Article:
A barmaid at a nightclub in Nottingham was awarded £8,000 compensation when she was dismissed on a trumped-up charge of theft after refusing to comply with a request from a club manager for sexual favours.

Sexual harassment is unwelcome conduct of a sexual nature, or other behaviour based on sex that affects the dignity of women and men at work.

Publicans will be liable if they sexually harass staff. They will also be liable if one of their members of staff harasses another, unless they can prove they did what they reasonably could to prevent it. If an employee is harassed by a customer the licensee could again be legally responsible if they could have stopped it happening but didn't.

This principle was demonstrated in a race discrimination case not long ago. Waitresses who were subjected to racist remarks by Bernard Manning, the guest speaker at a dinner, claimed race discrimination against their employer, De Vere Hotels. The Employment Appeal Tribunal said that their employer could have controlled the situation by warning the assistant managers to look out for Bernard Manning and to withdraw the waitresses if things became unpleasant. Their employer could, therefore, be liable for race discrimination. The same principles would apply if staff were being sexually harassed by customers.

A sexual harassment policy can help to prevent harassment and, if properly implemented, may give the employer a defence if an employee harasses another employee or a customer.


Sex discrimination in the provision of goods, facilities or services to the public, or a section of the public, is unlawful. A policy on equal opportunities in service delivery can help staff to understand their obligations and prevent unlawful sex discrimination.

Licensees are entitled to refuse service to any individual, provided that the refusal does not constitute unlawful discrimination.

Customer dress

Publicans can insist that customers are smartly dressed but any rules on dress must not discriminate unlawfully on grounds of sex.

A Mr McConomy was asked to leave a bar in Northern Ireland because he was wearing earrings. A woman wearing earrings would have been served. A court held that the rule against men wearing earrings was unlawful sex discrimination because it is now generally accepted that both women and men wear jewellery.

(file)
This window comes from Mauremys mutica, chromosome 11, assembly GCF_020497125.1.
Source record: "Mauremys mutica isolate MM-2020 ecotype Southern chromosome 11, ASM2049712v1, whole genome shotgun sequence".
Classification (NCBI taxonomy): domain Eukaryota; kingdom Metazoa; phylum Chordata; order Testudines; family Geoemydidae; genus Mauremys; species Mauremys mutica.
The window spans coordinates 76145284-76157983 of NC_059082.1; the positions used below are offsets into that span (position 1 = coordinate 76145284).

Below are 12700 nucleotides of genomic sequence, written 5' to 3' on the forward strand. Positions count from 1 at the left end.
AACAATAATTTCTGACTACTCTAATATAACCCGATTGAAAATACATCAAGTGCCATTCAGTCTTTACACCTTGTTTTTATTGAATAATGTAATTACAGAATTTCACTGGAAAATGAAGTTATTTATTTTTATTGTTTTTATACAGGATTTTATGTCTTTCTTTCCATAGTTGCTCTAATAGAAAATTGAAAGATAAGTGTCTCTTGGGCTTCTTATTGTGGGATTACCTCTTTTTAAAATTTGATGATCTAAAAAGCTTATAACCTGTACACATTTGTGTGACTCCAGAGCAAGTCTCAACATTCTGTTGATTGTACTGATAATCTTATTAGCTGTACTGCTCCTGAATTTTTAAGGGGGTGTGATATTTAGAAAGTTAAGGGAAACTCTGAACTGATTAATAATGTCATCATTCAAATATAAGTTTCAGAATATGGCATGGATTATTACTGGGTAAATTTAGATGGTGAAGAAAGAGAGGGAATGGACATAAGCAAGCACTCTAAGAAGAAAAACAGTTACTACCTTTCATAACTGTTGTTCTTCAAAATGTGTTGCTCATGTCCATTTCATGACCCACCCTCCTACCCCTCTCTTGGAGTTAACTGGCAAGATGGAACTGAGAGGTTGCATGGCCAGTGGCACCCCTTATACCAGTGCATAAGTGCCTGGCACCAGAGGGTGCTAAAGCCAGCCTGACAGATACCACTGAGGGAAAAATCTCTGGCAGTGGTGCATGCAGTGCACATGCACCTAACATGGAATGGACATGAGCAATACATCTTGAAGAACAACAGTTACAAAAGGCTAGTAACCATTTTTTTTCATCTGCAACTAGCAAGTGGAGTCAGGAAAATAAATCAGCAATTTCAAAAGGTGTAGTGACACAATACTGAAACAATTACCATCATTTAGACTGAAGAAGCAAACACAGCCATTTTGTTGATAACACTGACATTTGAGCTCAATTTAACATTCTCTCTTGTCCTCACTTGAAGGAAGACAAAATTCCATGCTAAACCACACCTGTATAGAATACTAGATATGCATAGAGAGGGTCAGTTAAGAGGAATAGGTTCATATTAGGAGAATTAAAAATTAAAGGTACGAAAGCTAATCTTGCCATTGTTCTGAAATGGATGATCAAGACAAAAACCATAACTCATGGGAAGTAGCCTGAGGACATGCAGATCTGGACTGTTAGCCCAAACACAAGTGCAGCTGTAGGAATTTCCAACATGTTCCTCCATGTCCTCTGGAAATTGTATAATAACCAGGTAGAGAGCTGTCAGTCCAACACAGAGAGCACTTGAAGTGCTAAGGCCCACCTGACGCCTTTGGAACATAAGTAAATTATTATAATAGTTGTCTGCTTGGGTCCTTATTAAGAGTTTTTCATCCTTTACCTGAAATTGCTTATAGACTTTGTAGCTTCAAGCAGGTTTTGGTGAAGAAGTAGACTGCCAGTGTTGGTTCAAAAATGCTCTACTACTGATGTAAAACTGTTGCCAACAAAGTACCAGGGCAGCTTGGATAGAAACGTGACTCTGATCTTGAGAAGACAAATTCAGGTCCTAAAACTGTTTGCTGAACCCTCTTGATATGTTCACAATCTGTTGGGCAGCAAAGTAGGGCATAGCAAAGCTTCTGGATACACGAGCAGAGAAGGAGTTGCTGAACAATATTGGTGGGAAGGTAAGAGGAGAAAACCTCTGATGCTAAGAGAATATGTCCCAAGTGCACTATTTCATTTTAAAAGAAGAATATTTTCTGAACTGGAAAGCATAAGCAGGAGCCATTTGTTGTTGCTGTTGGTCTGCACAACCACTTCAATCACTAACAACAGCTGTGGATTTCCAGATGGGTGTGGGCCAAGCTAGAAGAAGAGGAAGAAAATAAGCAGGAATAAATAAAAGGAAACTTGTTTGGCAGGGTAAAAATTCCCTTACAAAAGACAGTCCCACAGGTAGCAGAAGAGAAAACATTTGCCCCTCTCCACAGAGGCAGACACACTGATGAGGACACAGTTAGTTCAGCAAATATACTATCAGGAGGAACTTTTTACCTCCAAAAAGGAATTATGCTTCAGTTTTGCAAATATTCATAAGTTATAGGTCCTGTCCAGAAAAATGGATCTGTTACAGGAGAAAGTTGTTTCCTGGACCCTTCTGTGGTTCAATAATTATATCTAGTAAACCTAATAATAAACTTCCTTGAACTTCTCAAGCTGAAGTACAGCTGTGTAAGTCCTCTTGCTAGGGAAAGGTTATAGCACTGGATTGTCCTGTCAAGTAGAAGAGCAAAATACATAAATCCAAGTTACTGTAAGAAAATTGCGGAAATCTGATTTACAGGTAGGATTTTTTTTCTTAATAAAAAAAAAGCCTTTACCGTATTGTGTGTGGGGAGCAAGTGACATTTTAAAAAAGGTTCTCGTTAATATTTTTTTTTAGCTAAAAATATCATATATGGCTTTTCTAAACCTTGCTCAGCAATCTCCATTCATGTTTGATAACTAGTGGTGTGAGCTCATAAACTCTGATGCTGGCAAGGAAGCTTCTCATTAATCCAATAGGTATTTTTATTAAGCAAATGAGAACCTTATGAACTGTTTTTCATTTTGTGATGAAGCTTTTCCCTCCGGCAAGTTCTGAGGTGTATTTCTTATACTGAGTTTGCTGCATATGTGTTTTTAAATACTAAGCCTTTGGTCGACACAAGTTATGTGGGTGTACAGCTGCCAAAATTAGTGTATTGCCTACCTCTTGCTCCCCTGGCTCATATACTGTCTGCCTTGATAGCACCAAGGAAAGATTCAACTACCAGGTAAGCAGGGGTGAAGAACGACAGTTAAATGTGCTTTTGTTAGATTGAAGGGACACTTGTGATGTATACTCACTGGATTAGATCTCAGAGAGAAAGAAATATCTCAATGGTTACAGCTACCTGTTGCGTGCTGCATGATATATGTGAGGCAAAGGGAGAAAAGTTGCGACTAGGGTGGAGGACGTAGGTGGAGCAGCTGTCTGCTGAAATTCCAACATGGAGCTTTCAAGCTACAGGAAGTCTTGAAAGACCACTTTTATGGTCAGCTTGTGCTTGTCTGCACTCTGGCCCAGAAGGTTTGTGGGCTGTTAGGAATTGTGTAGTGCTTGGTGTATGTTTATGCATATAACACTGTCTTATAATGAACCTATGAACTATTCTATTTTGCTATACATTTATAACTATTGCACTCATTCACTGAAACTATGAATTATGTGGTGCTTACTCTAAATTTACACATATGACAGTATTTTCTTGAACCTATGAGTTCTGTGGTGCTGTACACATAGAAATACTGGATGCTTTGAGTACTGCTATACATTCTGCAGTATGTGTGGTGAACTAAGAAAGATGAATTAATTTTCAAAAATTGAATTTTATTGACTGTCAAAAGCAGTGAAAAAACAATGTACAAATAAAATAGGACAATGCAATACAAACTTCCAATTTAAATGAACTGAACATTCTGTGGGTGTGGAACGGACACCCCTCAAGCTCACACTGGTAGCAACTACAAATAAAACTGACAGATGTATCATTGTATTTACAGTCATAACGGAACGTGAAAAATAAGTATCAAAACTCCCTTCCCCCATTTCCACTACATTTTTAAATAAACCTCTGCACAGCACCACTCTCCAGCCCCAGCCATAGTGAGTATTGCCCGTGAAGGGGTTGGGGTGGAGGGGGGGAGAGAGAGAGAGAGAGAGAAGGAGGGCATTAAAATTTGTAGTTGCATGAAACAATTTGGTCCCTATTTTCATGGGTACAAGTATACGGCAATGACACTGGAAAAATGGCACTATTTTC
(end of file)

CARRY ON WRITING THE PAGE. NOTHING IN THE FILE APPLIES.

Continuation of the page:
Transsexuals are now protected from discrimination in employment in most circumstances and there is a strong argument that discrimination against transsexual customers is illegal.

Last year, publican David Woodhead paid £1,000 in compensation and costs to settle a claim brought by transsexual Lisa Jones after he had asked her not to go to his pub any more, claiming her presence was affecting his business.

A pub manager in another case argued that he had to exclude a transsexual because some other customers were becoming aggressive towards her. In these circumstances the licensee should tackle the source of the problem, the aggressive customers, rather than the victim, just as the licensee would deal with a racist incident by speaking to, and if necessary, excluding the racist, not the victim.

Sexual harassment

Pub owners are liable if they sexually harass customers and are also liable if their staff harass a customer, unless they have taken reasonable steps to prevent the harassment.

If a customer is sexually harassed by another customer and the publican could have prevented the harassment, the publican is legally responsible.

"Mine's a pint"

Male and female customers must be treated in the same way. A court agreed that refusing to serve women pints was unlawful sex discrimination. A wine bar's rule that women could only be served at tables while men could choose to drink at the bar or at tables was also unlawful.

Some pubs and nightclubs try to encourage women into their premises using special offers giving women free or cheaper drinks or entry. If the same offer is not available to men, this is against the law. A court has held

Related topics Training